McGill drops Redmen name, citing pain caused to Indigenous students

McGill University Redmen left wing Neal Prokop celebrates a goal against the Carleton Ravens with teammates during second period action in CIS University Cup hockey in Saskatoon. (Liam Richards/CP)

MONTREAL — McGill University is dropping the Redmen name for its men’s varsity sports teams, effective immediately, the university announced Friday.

Principal Suzanne Fortier said in a statement that the Redmen name has caused pain and alienation for Indigenous students at the university.

Even though the name was not initially adopted as a reference to Indigenous peoples, that association was made in the 1950s when men’s and women’s teams came to be nicknamed the "Indians" and "Squaws." Some teams later adopted a logo with an Indigenous man wearing a headdress.

"Today, ‘Redmen’ is widely acknowledged as an offensive term for Indigenous peoples, as evidenced by major English dictionaries," Fortier said. "While this derogatory meaning of the word does not reflect the beliefs of generations of McGill athletes who have proudly competed wearing the university’s colours, we cannot ignore this contemporary understanding."

She said the name "is not one the university would choose today, and it is not one that McGill should carry forward."

Her decision comes after the release of a working group report in December that revealed deep divisions between students and alumni who defend the nearly century-old name and those who found it offensive.

One unnamed Indigenous student was quoted saying that seeing Redmen jerseys in the gym "felt like a dagger" and that being called a "Redman" made him sick, while another told the group she didn’t feel accepted in the university and "felt like a ghost."

On the other side was a group of alumni who reported feeling such strong attachment to the Redmen name that they said they would never again donate to McGill, would discourage their children from applying to the school and would "consider McGill dead to (them)," if the name were dropped.

"I have learned about the true depths of the pain caused by the Redmen name," Fortier said. "I have heard from Indigenous students at McGill who feel alienated by the name. They feel disrespected and unconsidered. They feel conflicted over their rightful pride in being Indigenous people, and their pride in being McGill students."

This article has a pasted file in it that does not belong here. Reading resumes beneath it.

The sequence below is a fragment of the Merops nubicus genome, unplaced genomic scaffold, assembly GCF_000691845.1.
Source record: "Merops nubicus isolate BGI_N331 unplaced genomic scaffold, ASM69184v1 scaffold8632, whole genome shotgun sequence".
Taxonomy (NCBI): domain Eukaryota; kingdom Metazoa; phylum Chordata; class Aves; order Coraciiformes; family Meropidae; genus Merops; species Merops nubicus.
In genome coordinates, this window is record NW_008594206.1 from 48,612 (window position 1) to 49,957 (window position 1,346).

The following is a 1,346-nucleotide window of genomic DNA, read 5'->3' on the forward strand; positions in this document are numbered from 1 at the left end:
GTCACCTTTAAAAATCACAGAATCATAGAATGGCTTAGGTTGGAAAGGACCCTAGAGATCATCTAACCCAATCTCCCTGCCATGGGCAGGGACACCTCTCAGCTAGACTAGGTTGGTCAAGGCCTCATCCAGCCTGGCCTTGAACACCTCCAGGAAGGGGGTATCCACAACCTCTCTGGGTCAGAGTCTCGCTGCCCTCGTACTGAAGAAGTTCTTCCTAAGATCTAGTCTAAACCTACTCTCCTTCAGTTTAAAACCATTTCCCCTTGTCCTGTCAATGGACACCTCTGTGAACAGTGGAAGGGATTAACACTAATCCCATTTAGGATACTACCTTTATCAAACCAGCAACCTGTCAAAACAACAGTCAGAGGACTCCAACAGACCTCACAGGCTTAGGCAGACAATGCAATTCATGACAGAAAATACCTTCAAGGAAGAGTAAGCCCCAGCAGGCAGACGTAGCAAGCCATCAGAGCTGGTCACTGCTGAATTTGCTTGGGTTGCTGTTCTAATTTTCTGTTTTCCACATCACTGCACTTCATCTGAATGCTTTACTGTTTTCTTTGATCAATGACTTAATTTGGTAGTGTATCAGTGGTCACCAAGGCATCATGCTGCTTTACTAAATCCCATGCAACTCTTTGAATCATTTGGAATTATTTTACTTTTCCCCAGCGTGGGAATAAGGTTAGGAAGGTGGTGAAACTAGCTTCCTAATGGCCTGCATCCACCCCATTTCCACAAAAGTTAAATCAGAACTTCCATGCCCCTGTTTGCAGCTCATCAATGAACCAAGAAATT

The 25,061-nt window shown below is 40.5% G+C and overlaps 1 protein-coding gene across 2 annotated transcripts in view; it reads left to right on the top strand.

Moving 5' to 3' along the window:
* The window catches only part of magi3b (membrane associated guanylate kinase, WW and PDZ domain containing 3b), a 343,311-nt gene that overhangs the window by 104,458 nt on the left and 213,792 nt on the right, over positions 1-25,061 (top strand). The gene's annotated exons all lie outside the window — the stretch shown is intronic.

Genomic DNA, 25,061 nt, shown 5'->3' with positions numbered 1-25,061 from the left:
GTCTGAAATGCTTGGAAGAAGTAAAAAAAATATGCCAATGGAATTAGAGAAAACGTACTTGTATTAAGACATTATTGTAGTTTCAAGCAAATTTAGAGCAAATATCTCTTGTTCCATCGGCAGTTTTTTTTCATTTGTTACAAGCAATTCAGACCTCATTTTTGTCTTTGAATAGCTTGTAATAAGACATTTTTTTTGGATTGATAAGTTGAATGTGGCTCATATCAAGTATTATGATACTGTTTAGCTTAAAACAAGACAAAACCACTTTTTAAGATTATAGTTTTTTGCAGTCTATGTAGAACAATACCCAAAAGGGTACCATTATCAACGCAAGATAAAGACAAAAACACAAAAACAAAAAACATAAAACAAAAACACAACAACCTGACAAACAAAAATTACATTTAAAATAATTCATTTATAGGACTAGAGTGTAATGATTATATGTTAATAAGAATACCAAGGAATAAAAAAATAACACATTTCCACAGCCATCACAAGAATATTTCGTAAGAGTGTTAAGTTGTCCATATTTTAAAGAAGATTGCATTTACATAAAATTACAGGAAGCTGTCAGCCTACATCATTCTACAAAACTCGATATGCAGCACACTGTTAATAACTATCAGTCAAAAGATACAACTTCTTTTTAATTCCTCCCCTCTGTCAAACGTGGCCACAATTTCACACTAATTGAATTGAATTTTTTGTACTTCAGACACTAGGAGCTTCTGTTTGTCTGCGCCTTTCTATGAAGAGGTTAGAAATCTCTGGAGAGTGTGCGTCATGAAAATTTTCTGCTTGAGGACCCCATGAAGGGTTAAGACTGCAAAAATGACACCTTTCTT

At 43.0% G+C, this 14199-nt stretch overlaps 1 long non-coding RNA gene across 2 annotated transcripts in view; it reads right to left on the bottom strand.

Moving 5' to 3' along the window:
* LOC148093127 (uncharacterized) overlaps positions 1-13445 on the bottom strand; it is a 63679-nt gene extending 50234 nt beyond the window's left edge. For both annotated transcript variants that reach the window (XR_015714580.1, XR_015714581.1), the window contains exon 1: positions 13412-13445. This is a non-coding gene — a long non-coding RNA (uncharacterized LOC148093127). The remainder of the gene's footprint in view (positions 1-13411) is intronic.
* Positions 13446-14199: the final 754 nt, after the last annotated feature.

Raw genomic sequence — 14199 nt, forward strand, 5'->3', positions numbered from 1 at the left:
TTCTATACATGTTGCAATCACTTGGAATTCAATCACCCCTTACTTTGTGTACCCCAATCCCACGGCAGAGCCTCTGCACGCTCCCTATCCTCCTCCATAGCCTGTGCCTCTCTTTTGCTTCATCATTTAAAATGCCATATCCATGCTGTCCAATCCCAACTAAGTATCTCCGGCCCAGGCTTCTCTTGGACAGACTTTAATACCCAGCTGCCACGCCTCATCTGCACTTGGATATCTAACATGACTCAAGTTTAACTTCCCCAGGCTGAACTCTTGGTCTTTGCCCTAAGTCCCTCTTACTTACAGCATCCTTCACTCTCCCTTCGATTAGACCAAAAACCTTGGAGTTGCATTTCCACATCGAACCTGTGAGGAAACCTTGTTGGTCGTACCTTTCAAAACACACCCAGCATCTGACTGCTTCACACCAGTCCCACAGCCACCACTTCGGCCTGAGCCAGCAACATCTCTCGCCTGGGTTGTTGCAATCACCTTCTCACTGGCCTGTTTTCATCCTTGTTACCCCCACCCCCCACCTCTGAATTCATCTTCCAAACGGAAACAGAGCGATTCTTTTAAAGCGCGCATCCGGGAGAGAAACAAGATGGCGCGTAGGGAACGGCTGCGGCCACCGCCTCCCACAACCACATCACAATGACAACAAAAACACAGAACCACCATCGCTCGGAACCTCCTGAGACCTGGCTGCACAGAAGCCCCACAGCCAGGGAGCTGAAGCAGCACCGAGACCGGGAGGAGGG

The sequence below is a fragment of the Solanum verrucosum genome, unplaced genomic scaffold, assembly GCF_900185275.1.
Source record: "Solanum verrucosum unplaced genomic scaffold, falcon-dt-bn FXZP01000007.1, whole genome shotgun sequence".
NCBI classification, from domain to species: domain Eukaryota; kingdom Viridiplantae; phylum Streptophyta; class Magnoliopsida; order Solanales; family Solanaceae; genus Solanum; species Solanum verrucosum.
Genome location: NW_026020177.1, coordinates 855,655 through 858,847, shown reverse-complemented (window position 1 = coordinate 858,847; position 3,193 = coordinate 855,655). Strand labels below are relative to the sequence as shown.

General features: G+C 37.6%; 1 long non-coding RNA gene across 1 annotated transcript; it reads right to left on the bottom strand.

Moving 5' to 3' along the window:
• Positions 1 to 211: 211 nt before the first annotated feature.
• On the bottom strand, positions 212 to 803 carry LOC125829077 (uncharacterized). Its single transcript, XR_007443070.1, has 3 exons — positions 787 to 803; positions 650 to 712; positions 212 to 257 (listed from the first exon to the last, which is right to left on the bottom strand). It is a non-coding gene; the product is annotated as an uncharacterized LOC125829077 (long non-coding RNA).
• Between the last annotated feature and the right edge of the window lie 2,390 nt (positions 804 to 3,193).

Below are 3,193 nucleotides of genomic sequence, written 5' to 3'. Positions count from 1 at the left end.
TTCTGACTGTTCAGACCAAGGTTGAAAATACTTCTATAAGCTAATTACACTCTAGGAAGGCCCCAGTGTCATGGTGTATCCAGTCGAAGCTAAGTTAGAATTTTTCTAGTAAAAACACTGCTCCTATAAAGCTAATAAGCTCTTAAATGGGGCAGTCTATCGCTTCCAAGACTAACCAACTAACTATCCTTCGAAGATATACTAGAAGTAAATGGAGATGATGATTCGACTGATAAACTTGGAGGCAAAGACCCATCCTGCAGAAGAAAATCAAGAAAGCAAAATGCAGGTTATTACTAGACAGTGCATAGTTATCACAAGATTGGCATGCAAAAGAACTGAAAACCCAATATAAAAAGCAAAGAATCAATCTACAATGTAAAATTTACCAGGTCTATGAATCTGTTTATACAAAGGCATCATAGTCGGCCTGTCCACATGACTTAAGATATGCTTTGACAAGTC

The Indigenous student who led the fight against the Redmen name said he was "ecstatic" at Friday’s news.

"I had expected the name change," Tomas Jirousek said in an interview from Prague. "I think if the principal had been actually listening to Indigenous community members and students, I think it was the only possible option after, as she said in her email, ‘the depth of pain’ we feel as Indigenous students at the Redmen name."

The third-year political science and economics student is a member of McGill’s rowing team from the Kainai Nation in southern Alberta. He was one of the leaders of a campaign that saw 79 per cent of students vote to abandon the Redmen name in a referendum last November.

"Walking through McGill Athletics facilities, it can feel incredibly isolating, it can be insulting to see a slur like the Redmen printed on jerseys and printed on shirts and to see people proudly wearing this slur," said Jirousek. "It can make you feel as you don’t belong in the space."

Jirousek, who said his rowing teammates were supportive of his opposition to the Redmen name, expects some backlash to the decision.

"Reconciliation, I think, will merit these type of difficult moments, these moments of critical self-reflection that will have plenty of people uncomfortable with the necessary steps we need to take in order to address the grievances of the past," he said.

Fortier said a committee will be formed to choose a new name in time for the 2020-21 season. For 2019-20, the men’s varsity teams will be known simply as the McGill teams, she said. The women’s teams are called the Martlets.

Fabrice Labeau, the interim deputy provost who will lead the name search, said the university wants a unifying name that everyone will be happy to cheer for.

"This is a decision we’ve taken, there’s no question of going back," he said. "Everyone in our community will understand the reason for this change, even if they don’t agree with it right away.

The Redmen name, originally written as Red Men, dates back to the 1920s. The school has said it was a tribute to the team’s red uniforms and possibly a nod to university founder James McGill’s Celtic origins.

As part of the name change, McGill Athletics said signs, banners, flags and branded merchandise with the Redmen name will be removed from campus by next fall. But as teams compete under a new name, the former name will remain in the McGill Sports Hall of Fame and on items of historical significance such as plaques, trophies and championship photos.

"We need to be aware of the damage that has been done by the Redmen name, so I don’t believe in getting rid of these artifacts," Jirousek said. "I think they should be preserved in a way that we can learn from the sins of our past."


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